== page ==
This idea of a fat bearded man in a red and white suit bounding down chimneys to deliver toys and goodies all over the world in one night is deeply embedded within our cultural mythology. The enmeshing of this tradition with consumerism and capitalism is about as close we get to a culture based religion in America. At Christmas time, every shopping mall in the country provides a man sitting on a throne-like chair, dressed up as Santa so parents can bring their children to tell him what they’d like him to bring them on his big night. But, as many know, this version of Kris Kringle has developed over time to become the hybridized, multicultural representation of gift-giving and holiday cheer that it is today.
However, there is a different story of Christmas, aside from capitalistic ideals, the cultic pseudo-religious rituals, and the myth of a magical man who can bring each good little girl and boy exactly what they wish for. There’s actually a little known historical picture of Santa that few would probably teach their children, but explains a great deal about human nature and our shamanic past. This story also involves a bit of magic, mystery, and myth-making itself.
The symbol of a red and white gift associated with an evergreen tree was found among indigenous peoples who lived amidst reindeer near the North Pole, in Siberia. This shamanic culture, called the Evenks or Ewenki, were a group of hunter gatherers who lived closely with nature and reindeer in particular, which they relied on for their survival. They also held a certain mushroom, called the Aminita Muscaria or Fly Agaric (pictured above), as sacred. According to the transformational culture magazine, Reality Sandwich, the Evenks had such an affinity for these fungi that,
“When out collecting the mushrooms, people would pick a bunch of them under the evergreen trees and lay them out along the branches while continuing to pick the mushrooms beneath other trees. The result was something that looked very reminiscent of a modern Christmas tree: evergreen trees whose branches are dotted with bright red, roundish “decorations” – in this case the sacred mushrooms. At the end of the session, the shaman or harvester would go around to each of their mushroom stashes and put them all in one large sack… a large sack?!! Remind you of anything?! Not only this, as the story of the tradition goes, the shaman would then, carrying this large sack, visit the homes of his or her people and deliver the mushrooms to them. They would then continue the drying process by hanging them in a sock, near the fire!”
In the Western world, modern times and industrialization have brought on significant changes throughout all societies worldwide, and shifting economies, religious views, and political forces have caused alterations in our customs and in family life. As people became more focused on the nuclear family, any communal ways of living or connections to our ancient indigenous and shamanic ancestors became almost completely lost. The Saint Nicholas Center website describes the situation as it relates to Christmas as such:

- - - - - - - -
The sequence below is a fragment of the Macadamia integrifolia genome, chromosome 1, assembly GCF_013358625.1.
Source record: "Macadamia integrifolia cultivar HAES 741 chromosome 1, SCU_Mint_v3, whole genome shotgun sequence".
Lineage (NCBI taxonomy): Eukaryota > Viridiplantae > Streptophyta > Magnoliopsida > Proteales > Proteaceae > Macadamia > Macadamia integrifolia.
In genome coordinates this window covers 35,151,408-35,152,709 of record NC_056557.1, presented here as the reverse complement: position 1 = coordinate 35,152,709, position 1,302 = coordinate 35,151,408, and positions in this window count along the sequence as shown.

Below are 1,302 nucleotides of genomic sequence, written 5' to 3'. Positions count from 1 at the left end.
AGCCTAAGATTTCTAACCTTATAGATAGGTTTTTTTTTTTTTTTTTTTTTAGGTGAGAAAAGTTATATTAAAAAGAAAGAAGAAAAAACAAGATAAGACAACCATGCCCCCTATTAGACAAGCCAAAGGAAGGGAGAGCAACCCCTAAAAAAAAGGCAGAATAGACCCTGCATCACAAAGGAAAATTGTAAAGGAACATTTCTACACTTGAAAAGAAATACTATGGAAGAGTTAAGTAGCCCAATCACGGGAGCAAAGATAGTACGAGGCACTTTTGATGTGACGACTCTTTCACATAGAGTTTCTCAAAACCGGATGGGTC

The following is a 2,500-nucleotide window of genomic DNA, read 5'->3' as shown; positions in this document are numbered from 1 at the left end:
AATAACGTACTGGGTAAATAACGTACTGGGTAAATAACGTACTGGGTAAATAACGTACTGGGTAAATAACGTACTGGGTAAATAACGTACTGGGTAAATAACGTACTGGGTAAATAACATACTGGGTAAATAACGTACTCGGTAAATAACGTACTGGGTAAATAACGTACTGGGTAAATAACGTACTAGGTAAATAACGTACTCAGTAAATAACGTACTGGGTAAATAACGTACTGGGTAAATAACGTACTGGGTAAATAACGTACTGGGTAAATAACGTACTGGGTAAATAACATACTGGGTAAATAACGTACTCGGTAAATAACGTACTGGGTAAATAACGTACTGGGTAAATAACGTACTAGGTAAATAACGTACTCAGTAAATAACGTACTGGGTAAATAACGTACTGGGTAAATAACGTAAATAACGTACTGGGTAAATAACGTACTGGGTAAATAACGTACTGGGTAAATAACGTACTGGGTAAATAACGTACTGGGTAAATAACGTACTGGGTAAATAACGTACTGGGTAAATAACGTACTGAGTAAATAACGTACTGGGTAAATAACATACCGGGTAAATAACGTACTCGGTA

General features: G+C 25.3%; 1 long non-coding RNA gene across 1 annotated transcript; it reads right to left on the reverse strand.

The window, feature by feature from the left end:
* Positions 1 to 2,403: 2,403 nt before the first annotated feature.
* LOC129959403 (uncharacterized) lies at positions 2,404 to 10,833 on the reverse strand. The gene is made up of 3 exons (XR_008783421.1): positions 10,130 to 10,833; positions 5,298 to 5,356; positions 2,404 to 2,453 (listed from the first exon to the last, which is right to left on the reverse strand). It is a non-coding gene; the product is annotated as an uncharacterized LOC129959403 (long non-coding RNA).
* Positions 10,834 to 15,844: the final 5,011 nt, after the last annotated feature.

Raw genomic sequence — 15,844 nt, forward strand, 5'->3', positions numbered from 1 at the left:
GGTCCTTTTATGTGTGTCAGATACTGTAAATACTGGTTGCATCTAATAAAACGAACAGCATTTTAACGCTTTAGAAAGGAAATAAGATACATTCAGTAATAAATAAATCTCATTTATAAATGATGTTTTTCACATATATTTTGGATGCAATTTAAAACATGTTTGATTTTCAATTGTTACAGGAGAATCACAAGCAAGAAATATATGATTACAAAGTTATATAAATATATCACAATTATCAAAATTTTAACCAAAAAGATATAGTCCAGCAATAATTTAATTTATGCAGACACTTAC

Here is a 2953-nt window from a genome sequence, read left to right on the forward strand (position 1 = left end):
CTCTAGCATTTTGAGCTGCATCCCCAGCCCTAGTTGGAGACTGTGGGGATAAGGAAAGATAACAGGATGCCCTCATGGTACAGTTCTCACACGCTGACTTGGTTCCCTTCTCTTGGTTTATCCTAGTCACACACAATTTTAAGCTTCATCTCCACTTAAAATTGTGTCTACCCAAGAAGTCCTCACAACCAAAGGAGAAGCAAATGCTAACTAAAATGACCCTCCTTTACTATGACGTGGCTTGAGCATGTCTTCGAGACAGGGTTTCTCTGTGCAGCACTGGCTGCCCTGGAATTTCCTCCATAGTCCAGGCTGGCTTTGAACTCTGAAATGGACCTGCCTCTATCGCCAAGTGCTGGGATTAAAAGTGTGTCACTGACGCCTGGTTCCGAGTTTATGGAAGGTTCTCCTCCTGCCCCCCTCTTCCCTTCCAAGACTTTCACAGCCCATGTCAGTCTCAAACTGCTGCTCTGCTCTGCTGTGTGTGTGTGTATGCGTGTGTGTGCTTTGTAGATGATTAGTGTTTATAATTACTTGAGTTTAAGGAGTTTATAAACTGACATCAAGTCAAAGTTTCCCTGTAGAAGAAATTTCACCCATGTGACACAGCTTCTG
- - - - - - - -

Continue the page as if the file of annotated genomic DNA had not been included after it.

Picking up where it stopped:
“The 19th century was a time of cultural transition. New York writers, and others, wanted to domesticate the Christmas holiday. After Puritans and other Calvinists had eliminated Christmas as a holy season, popular celebrations became riotous, featuring drunken men and public disorder. Christmas of old was not the images we imagine of families gathered cozily around hearth and tree exchanging pretty gifts and singing carols while smiling benevolently at children. Rather, it was characterized by raucous, drunken mobs roaming streets, damaging property, threatening and frightening the upper classes. The holiday season, coming after harvest when work was eased and more leisure possible, was a time when workers and servants took the upper hand, demanding largess and more.”
With the Industrial Revolution came more economic inequality, and eventually produced a larger middle class. For these bourgeoisie, the idea of Santa Claus seems to have become a way to both stay connected to historical religious tradition, and also identify with the upper classes. Perhaps this return to a more mystical-magical perception of the holiday season was born of a growing knowledge of both indigenous cultures and customs that have come about through globalization and greater access to information and education all throughout society.
Although the historical image of Santa is steeped in tales of kindness and gift-giving, related especially to Saint Nicholas, the modern concept of Father Christmas that has developed in the United States in particular now represents little more than unrelenting selfishness and greed, as industrialization has given way to commercialism and corporatism. But we can choose to accept or reject any or all of those aspects of the holiday season.
Obviously, we all have our own traditions and ways of doing things, but the typical holiday spending sprees, the expectation for compulsory gift giving, and the social pressures to play along and teach children our to believe in Santa Claus are almost completely unavoidable. The feelings involved in participating in such activities can be troubling for some, and even depressing or debilitating for others. But if we embrace these blending traditions as being the result of ever-increasing connections between humans worldwide, and the transformation of consciousness among all people, then we can forgo the materialistic hype and the religious tripe, while remembering the kind and beautiful souls throughout all time who have contributed to the spirit of the season. And just try to think of Santa as a little red and white mushroom…that should at least make you smile!